At an ocher-color preschool along a lane in Stockholm’s Old Town, the teachers avoid the pronouns “him” and “her,” instead calling their 115 toddlers simply “friends.” Masculine and feminine references are taboo, often replaced by the pronoun “hen,” an artificial and genderless word that most Swedes avoid but is popular in some gay and feminist circles.
In the little library, with its throw pillows where children sit to be read to, there are few classic fairy tales, like “Cinderella” or “Snow White,” with their heavy male and female stereotypes, but there are many stories that deal with single parents, adopted children or same-sex couples.
Girls are not urged to play with toy kitchens, and wooden or Lego blocks are not considered toys for boys. And when boys hurt themselves, teachers are taught to give them every bit as much comforting as they would girls. Everyone gets to play with dolls; most are anatomically correct, and some are also black.
Sweden is perhaps as renowned for an egalitarian mind-set as it is for meatballs or Ikea furnishings. But this taxpayer-financed preschool, known as the Nicolaigarden for a saint whose chapel was once in the 300-year-old building that houses it, is perhaps one of the more compelling examples of the country’s efforts to blur gender lines and, theoretically, cement opportunities for both women and men.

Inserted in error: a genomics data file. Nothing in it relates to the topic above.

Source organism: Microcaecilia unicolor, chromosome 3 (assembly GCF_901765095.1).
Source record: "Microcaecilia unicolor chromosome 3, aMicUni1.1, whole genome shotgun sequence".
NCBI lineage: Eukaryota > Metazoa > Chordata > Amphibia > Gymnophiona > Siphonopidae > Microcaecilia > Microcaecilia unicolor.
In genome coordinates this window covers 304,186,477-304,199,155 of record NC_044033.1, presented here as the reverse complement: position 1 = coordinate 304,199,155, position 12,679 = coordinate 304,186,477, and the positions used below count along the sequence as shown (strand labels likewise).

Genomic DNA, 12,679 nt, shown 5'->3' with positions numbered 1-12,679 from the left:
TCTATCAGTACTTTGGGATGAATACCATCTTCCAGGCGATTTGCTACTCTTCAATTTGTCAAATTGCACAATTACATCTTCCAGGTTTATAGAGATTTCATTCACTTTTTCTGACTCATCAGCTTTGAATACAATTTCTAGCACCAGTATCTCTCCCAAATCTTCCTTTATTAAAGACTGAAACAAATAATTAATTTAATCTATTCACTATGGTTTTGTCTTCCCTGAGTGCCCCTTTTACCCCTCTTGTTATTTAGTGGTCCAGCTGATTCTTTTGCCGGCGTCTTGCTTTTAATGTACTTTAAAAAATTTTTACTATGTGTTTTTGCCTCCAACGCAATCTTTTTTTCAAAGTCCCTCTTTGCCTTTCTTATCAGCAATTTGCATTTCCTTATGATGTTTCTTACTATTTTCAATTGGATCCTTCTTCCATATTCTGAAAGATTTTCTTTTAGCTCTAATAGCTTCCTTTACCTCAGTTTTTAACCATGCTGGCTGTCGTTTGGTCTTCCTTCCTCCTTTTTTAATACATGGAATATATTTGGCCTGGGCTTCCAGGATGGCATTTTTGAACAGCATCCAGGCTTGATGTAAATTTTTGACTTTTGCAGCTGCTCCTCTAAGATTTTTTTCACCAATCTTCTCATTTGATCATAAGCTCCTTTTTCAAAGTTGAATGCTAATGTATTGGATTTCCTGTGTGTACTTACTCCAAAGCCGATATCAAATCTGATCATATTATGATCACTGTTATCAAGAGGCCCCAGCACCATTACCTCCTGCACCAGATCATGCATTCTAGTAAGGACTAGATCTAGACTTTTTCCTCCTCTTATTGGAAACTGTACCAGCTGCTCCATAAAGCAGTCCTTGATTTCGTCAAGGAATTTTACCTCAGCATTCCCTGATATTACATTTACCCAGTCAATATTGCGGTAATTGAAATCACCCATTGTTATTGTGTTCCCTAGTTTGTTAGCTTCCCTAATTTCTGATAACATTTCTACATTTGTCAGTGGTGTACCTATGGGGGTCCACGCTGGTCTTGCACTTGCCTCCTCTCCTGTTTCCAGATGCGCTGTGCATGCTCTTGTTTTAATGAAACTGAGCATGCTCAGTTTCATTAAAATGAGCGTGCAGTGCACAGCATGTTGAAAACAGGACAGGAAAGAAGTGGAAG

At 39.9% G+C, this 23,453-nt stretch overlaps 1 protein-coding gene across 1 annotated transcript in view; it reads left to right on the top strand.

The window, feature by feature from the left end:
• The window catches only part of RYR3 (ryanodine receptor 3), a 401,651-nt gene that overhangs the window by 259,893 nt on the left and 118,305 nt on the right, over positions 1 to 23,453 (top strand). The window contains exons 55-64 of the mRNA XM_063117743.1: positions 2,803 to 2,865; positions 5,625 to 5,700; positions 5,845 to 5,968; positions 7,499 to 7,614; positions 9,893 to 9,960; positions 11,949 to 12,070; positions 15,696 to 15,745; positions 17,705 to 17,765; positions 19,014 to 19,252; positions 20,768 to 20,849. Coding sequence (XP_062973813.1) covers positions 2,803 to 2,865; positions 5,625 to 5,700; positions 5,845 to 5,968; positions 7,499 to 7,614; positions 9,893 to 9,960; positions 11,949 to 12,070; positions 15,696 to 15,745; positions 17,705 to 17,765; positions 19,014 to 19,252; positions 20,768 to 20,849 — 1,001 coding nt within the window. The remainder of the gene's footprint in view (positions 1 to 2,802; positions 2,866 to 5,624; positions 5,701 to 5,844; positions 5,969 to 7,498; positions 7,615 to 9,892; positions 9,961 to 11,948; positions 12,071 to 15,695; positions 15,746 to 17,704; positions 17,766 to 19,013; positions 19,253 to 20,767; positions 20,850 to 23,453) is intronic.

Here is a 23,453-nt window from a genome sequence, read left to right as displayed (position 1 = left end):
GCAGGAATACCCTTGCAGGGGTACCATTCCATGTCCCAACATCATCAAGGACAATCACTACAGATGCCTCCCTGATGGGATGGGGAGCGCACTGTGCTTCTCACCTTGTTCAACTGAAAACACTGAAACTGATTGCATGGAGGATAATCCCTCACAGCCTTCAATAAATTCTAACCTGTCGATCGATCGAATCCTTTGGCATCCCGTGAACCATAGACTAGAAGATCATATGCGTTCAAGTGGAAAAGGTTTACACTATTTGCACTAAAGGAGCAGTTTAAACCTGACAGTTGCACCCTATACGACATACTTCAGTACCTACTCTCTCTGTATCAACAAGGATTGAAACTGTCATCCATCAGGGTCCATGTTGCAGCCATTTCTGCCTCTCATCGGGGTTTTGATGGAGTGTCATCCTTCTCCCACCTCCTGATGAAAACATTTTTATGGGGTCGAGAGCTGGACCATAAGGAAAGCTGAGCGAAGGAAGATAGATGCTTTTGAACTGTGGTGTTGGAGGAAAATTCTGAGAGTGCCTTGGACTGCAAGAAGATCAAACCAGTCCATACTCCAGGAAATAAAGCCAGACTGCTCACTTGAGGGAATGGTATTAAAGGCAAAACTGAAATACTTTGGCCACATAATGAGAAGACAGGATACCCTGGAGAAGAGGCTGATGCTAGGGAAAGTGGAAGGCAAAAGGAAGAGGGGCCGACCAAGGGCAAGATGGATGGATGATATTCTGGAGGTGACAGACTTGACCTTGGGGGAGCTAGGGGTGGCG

The model has been so successful that two years ago three of its teachers opened an offshoot, which now has almost 40 children. That school, named Egalia to suggest equality, is in a 1960s housing project in the Sodermalm neighborhood.
The result, after much discussion, was a seven-point program to alter such behavior. “We avoid using words like boy or girl, not because it’s bad, but because they represent stereotypes,” said Ms. Rajalin, 53. “We just use the name—Peter, Sally—or ‘Come on, friends!’ ” Men were added to the all-female staff. With Egalia, Nicolaigarden sought and obtained certification from an organization for gay and bisexual people that its staff is sensitive to their problems.
Criticism was not long in arriving. “There are a lot of letters, mail, blogs,” Ms. Rajalin said. “But it’s not so much arguments; it’s anger, basically.”
At Stockholm’s immense brick town hall, the moderate-conservative coalition government fully supports the gender policy. “The important thing is that children, regardless of their sex, have the same opportunities,” said Lotta Edholm, the deputy mayor responsible for schools. “It’s a question of freedom.”